The Pakistani authorities have notified in  Customs General Order that the USA could get passage through both Torkham and Chaman for weapons. It has already used these two crossing points for both food and fuel, but now the use of these two points will also be for the withdrawal of its troop from Afghanistan. It is worrisome that such a major decision was taken without any reference to Parliament, which had been assured, after the joint session which preceded the restoration of Nato supplies was promised this. It means that decisions vital to the conduct of foreign relations, particularly the USA, continue to be made without reference to representatives of the public, and behind closed doors, in a process unknown to the public. With a relationship as sensitive to the public as that with the USA, that is not a sensible policy for a government to take, running the risk of public unrest. That is not the only problem. The permission includes  arms, which is bound to  cause concern to those Pakistanis who have noticed that weapons used by the occupying forces in Afghanistan proliferating in Pakistan, just as those used by the Soviet occupiers of the 1980s, have turned up and been sold in Pakistani markets. There has, incidentally, been no arrangement made for checking shipments into Afghanistan.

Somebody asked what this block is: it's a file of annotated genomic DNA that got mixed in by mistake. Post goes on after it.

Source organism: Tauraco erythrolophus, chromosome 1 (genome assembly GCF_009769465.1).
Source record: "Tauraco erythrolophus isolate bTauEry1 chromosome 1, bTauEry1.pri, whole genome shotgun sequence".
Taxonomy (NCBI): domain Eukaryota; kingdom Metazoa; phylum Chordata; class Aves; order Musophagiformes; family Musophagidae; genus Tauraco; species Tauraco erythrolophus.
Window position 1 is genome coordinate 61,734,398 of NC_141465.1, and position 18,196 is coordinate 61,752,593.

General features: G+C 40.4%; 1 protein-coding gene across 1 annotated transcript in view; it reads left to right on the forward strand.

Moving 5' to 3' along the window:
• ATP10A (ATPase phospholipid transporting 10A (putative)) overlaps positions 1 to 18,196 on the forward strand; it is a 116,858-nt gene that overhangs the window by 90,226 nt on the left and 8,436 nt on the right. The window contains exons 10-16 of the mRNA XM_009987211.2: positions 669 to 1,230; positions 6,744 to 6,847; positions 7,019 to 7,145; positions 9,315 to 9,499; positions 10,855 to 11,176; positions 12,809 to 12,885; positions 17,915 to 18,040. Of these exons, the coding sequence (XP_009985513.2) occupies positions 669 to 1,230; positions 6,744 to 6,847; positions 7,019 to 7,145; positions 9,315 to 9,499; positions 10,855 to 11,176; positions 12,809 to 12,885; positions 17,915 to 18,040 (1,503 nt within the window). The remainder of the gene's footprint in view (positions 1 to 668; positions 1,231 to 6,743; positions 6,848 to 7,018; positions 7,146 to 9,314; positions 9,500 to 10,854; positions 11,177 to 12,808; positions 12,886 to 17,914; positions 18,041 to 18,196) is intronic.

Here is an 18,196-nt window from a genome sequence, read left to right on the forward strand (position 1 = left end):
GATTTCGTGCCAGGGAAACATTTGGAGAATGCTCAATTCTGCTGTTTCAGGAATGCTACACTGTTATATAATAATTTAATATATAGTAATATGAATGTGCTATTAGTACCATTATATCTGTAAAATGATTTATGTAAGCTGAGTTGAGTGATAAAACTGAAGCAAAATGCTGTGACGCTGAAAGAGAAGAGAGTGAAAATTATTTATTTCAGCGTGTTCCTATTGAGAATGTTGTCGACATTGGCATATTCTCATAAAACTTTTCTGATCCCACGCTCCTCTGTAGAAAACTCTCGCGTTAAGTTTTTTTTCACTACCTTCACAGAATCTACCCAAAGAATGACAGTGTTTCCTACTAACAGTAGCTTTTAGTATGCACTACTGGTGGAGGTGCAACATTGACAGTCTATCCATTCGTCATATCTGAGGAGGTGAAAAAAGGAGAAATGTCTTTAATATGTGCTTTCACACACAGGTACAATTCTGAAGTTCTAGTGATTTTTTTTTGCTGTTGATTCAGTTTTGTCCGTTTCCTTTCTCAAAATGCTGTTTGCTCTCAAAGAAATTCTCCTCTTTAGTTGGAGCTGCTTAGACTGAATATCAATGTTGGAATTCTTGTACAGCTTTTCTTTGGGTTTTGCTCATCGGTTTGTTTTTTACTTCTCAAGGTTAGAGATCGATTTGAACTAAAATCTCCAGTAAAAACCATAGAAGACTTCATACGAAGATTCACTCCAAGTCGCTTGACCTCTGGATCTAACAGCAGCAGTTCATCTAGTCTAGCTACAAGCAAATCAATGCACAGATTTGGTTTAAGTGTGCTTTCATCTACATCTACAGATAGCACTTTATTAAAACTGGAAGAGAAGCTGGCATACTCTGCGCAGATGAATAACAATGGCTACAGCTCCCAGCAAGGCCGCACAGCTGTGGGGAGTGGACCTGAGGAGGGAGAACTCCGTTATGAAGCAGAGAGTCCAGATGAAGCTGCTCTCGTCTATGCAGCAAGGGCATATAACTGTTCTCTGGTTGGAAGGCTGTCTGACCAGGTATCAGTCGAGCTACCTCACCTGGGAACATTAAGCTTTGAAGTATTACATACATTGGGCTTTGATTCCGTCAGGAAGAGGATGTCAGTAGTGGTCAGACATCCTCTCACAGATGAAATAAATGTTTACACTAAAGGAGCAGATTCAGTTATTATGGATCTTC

One thing that shows how much the present government is subservient to the USA is that it gave this signal favour to the USA without  making sure it addressed its legitimate concerns. Giving permission to another country to move arms across its territory is obviously a very important favour. It has been granted without any quid pro quo. This further illustrates the dangers of lack of parliamentary oversight. It should be seen that if this decision had been subjected to permission from Parliament, if it had to be without any quid pro quo, something which no state can give up, the reasons would have been known.

This decision must be explained to the public, and the best forum is Parliament. The best course would be for the government to reverse the notification, and not issue it until it has parliamentary approval for the decision, which it should get from the majority it has in both houses.